- Extremely simple initial setup with minimal equipment required (Technicians tell us this is a big plus of the SNV-12)
- Browser interface allows dialing in from home to monitor audio and disable problem sites
- Front panel has LEDs and test points for basic level checks and adjustments
- Multiple squelch/unsquelch detection methods supported: Pilot Tones (also called idle tones) of 2175 (Motorola Solutions) or 1950 (Harris/GE) with a Pilot Tone Generator module available for use with receivers that don’t provide pilot tones. E&M squelch detection also supported
- Allows equalization of incoming lines
- Supports simulcast (and TX steering)
- Detects and generates EIA Keying Tone sequences
- Supports Console Priority (that is, console audio can be set to take precedence over retransmit of voted audio)
- Variety of audio delay capabilities
- Front panel speaker allows monitor of receive and transmit audio
- Many years of experience = SNV-12 has fixes for most “problems”
- Phone support available to all customers – from experts who have helped customers configure voters for years
SNV-12 Capabilities Communications Managers Appreciate
- Field proven, over 5000 channels in service
- You can use a browser to log in (password protected) to check system stats, and disable a problem site remotely if necessary. The CPM-3 (with IP interface) came out in 2007 and it can be inexpensively added to most fielded SNV-12s – contact JPS for assistance if voter shelves were purchased pre-2000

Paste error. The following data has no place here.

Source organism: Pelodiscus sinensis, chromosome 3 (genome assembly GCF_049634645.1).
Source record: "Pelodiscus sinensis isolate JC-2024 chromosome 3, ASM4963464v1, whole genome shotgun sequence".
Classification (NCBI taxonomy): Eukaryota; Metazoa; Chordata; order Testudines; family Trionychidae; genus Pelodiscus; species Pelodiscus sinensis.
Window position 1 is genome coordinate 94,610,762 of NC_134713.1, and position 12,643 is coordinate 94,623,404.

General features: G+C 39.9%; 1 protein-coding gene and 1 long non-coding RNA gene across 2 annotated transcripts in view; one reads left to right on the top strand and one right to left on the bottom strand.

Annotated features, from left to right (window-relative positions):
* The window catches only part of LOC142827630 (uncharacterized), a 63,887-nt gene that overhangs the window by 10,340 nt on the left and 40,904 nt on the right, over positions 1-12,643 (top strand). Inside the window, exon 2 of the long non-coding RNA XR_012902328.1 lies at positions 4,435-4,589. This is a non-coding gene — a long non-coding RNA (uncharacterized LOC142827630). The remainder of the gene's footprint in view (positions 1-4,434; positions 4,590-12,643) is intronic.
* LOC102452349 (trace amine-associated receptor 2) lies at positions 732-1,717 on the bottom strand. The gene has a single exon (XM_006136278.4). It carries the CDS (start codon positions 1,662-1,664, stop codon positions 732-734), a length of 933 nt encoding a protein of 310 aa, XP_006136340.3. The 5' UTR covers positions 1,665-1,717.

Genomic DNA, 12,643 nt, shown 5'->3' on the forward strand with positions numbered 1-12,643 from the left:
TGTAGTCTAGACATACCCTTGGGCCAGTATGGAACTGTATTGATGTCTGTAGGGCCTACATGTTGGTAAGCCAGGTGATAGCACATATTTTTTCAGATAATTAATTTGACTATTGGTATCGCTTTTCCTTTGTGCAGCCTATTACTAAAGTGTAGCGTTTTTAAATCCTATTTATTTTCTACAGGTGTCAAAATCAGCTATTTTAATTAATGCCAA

- When expanding, you can simply add more channels (or sites) identical to the installed base, no new hardware to spare or learn how to configure
- Basic operations such as Force Vote or Site Disable can be performed from the front panel; no computer is required
- Automatic Fault Timeout removes RX site “frozen” by stuck transmitter, keeping the channel available for other users
Summing It All Up
Talk-in problems were created when analog systems were narrowbanded. Mission critical communications demand the ability of officers in the field to communicate when necessary. Receiver voting can improve talk-in with maximum return on your investment – far less expensive than a major infrastructure build out to add channels or a forklift overall radio system change.
The Main Take-Aways:
- Some channels that weren’t voted may now require it.
- Systems that already employed voting may now need more voting receiver sites. In general, an analog voted channel may need 15-25% more sites after being narrowbanded than it required when wideband – to simply achieve the same coverage and signal quality previously enjoyed.
- Help your customers improve their talk in coverage with new SNV-12s or by adding more voting receiver sites to your existing system!
For more information on the SNV-12 Voter